DNA was extracted by a simple thermolysis method. Spoligotyping using 43 spacers was performed as previously described by Kamerbeek et al. (13). The 68-spacer format with 25 novel spacers was used according to the scheme of van Embden et al., which numbers the spacers according to their position in the direct repeat locus (24). It should be emphasized that this representation of spacers, although genomically true, is completely different from the initial arbitrary designation of Kamerbeek et al. (13); e.g., spacer 12 in the scheme of van Embden et al. corresponds to spacer 4 in that of Kamerbeek et al. The hybridization results (positive or negative) were documented in the form of a binary code for each spacer and entered in an Excel spreadsheet file. The results were further analyzed by using the Bionumerics software (Applied Maths, St. Maarten Latem, Belgium), following the instruction manual for similarity analysis with the Jaccard index. Dendrograms were built by the unweighted pair group method of arithmetic averages method. The relative discriminatory powers of the 43- and 68-spacer spoligotyping methods were determined by using the Hunter-Gaston discriminatory index (11). A more exhaustive analysis, using a full set of deletion regions RD1 to RD11 and TbD1, was also performed on some isolates for each of the group defined by 68-spacer spoligotyping (3, 17).

RESULTS AND DISCUSSION

Characterization of M. africanum by 43-spacer spoligotyping.

Classical spoligotyping showed a total of 41 different patterns for 65 isolates studied (results not shown). The results obtained corroborated the typical absence of spacers 8, 9, and 39 in 57 subtype I isolates (25). The six subtype II pattern strains (strains 960096, 960104, 960106, 960107, 960108, and 960109 in Table Table1)1) showed a positive hybridization with these three spacers, which corroborated their classification as M. tuberculosis (3, 17). Two other isolates were also atypical, since one showed positive hybridization signals with spacers 8 and 9 but not 39 (isolate 960091), whereas the other (isolate 220476) was positive for spacer 8 but not for spacers 9 and 39.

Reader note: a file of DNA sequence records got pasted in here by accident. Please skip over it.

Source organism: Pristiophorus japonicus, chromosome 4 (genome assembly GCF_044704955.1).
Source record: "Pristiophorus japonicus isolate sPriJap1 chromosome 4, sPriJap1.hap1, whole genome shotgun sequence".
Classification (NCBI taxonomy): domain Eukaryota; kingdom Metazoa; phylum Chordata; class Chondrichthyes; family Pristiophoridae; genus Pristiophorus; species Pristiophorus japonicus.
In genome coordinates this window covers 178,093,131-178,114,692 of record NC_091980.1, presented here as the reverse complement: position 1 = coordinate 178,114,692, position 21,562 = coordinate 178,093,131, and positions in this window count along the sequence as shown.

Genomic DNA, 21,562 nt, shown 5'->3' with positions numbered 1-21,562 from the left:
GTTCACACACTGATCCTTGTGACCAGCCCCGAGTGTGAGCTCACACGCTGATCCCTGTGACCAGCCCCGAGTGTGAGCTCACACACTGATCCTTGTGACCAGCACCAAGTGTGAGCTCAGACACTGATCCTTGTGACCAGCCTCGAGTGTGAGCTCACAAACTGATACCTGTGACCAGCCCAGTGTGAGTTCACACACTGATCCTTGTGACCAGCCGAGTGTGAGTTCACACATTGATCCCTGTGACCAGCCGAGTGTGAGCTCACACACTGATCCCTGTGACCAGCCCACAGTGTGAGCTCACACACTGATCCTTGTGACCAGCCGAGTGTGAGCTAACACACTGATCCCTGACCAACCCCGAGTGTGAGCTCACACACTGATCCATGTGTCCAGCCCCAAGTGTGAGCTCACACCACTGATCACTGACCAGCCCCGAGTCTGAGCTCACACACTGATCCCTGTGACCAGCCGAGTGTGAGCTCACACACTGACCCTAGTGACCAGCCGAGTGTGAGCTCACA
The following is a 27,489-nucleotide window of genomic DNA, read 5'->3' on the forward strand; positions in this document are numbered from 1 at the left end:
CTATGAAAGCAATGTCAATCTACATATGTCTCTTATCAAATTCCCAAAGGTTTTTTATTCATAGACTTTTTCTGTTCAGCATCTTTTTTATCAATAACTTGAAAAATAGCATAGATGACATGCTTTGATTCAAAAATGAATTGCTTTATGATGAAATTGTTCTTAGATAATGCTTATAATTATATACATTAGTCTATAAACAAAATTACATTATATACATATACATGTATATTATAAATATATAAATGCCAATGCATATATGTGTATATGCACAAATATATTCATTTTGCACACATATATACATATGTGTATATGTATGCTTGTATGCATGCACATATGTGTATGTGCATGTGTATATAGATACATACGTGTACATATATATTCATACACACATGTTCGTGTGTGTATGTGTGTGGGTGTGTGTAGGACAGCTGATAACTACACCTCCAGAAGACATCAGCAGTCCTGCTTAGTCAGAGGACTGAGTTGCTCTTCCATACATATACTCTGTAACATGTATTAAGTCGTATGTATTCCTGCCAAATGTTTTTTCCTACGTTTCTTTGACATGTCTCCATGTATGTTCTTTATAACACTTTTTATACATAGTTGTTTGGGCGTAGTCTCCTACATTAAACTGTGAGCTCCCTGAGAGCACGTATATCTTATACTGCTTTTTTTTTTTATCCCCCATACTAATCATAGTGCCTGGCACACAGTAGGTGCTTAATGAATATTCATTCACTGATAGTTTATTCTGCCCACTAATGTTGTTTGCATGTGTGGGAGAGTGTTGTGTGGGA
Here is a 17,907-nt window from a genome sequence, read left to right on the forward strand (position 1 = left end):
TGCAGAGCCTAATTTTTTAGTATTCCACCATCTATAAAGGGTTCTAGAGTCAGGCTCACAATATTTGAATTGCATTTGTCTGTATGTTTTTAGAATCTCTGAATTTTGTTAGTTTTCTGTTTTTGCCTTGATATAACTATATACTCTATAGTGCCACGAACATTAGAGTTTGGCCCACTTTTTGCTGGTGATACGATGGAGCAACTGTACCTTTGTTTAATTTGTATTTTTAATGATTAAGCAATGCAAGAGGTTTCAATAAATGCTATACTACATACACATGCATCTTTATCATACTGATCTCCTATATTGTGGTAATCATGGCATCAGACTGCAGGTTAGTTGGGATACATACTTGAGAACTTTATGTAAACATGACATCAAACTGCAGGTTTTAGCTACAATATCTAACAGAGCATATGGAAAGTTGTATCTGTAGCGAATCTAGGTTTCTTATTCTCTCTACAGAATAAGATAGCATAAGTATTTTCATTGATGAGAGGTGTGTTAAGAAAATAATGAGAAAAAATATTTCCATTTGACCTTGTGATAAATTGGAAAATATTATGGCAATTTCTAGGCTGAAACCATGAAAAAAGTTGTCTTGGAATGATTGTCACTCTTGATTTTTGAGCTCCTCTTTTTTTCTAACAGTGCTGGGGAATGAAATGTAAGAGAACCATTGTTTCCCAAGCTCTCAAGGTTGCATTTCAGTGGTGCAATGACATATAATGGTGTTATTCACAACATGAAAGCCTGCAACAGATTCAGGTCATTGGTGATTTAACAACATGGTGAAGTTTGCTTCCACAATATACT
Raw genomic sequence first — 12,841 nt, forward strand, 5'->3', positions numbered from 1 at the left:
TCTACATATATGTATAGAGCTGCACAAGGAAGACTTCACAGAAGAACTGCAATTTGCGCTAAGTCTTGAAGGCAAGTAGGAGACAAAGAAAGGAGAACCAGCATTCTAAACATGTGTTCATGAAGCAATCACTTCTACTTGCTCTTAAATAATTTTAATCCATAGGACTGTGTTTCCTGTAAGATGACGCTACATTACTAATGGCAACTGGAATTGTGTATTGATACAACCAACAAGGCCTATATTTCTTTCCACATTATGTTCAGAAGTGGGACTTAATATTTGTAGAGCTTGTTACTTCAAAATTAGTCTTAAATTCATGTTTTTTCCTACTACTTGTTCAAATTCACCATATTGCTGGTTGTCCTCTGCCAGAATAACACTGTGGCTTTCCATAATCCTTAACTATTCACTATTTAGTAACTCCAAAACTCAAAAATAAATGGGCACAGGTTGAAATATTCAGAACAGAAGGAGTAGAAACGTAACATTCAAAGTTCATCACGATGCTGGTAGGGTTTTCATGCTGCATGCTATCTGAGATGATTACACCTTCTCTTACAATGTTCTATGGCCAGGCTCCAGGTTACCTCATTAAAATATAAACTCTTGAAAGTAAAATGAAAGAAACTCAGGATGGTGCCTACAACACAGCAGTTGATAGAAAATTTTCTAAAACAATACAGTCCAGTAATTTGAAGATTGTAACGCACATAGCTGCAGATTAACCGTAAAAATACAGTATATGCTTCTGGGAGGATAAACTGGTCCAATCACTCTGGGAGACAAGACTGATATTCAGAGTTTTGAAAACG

TABLE 1.
Summary of spoligotypes, geographic origins, groups, and subgroups of the 65 strains studied

The spoligotyping patterns were compared to those found in the international spoligotyping database at the Institut Pasteur de Guadeloupe (7). Its recent version (SpolDB4), which is under development, contained patterns from 23,200 clinical isolates, split into 1,340 shared types (STs) and 2,000 unique types, at the time of the comparison. Eighteen unique patterns and 23 STs (two or more isolates with the same pattern in the SpolDB4 database) were observed. Among the 23 STs, seven clusters containing 2 to 12 isolates were defined: 1 cluster of 12 strains (ST 181), 1 of 5 strains (ST 331), 4 of 3 strains (STs 52, 187, 328, and 438) and 1 of 2 strains (ST 326). Detailed analysis of the patterns (p), and not the strains, led to the identification of three main groups (Table (Table1),1), designated A1 (p-12), A2 (p- 20), and A3 (p-9). It should be emphasized that the classification of strains within various groups in the present study does not follow the scheme of Viana-Niero et al. (25).

Groups A1 and A2 were relatively homogeneous, whereas A3 was more heterogeneous and included isolates that could not be grouped as either A1 or A2. The group A1 signature appeared to be the absence of spacers 7 to 9 and 39 (Table (Table2).Group2).Group A2 could be divided into three subgroups: A2-1 (p-11), whose characteristic was the absence of spacers 8 to 12, 21 to 24, and 37 to 39; subgroup A2-2 (p-4), with the absence of spacers 8 to 12 and 37 to 39; and subgroup A2-3 (p-5), which showed no hybridization with spacers 8 to 12, 25 to 33, 35, and 37 to 39 (Table (Table2).2). A3 arbitrarily contained all of the isolates that were not grouped as either A1 or A2. A tentative profile for some of the A3 strains was the absence of spacers 33 to 36 with or without spacer 40 (subtype II [16]). The absence of spacer 40 in strains from Africa has been reported (20).